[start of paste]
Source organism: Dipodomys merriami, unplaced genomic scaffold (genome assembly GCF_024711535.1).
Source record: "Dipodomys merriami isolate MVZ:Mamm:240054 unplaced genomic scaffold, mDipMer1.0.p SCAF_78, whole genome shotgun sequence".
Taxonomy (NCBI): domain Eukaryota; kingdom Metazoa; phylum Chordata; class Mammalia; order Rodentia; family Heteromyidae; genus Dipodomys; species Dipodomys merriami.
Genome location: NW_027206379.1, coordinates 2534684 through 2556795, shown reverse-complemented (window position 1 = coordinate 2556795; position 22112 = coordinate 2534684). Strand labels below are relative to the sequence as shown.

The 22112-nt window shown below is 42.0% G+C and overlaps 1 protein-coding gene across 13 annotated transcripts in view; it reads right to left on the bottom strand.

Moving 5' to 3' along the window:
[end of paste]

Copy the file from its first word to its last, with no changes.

Source organism: Dipodomys merriami, unplaced genomic scaffold (genome assembly GCF_024711535.1).
Source record: "Dipodomys merriami isolate MVZ:Mamm:240054 unplaced genomic scaffold, mDipMer1.0.p SCAF_78, whole genome shotgun sequence".
Taxonomy (NCBI): domain Eukaryota; kingdom Metazoa; phylum Chordata; class Mammalia; order Rodentia; family Heteromyidae; genus Dipodomys; species Dipodomys merriami.
Genome location: NW_027206379.1, coordinates 2534684 through 2556795, shown reverse-complemented (window position 1 = coordinate 2556795; position 22112 = coordinate 2534684). Strand labels below are relative to the sequence as shown.

The 22112-nt window shown below is 42.0% G+C and overlaps 1 protein-coding gene across 13 annotated transcripts in view; it reads right to left on the bottom strand.

Moving 5' to 3' along the window: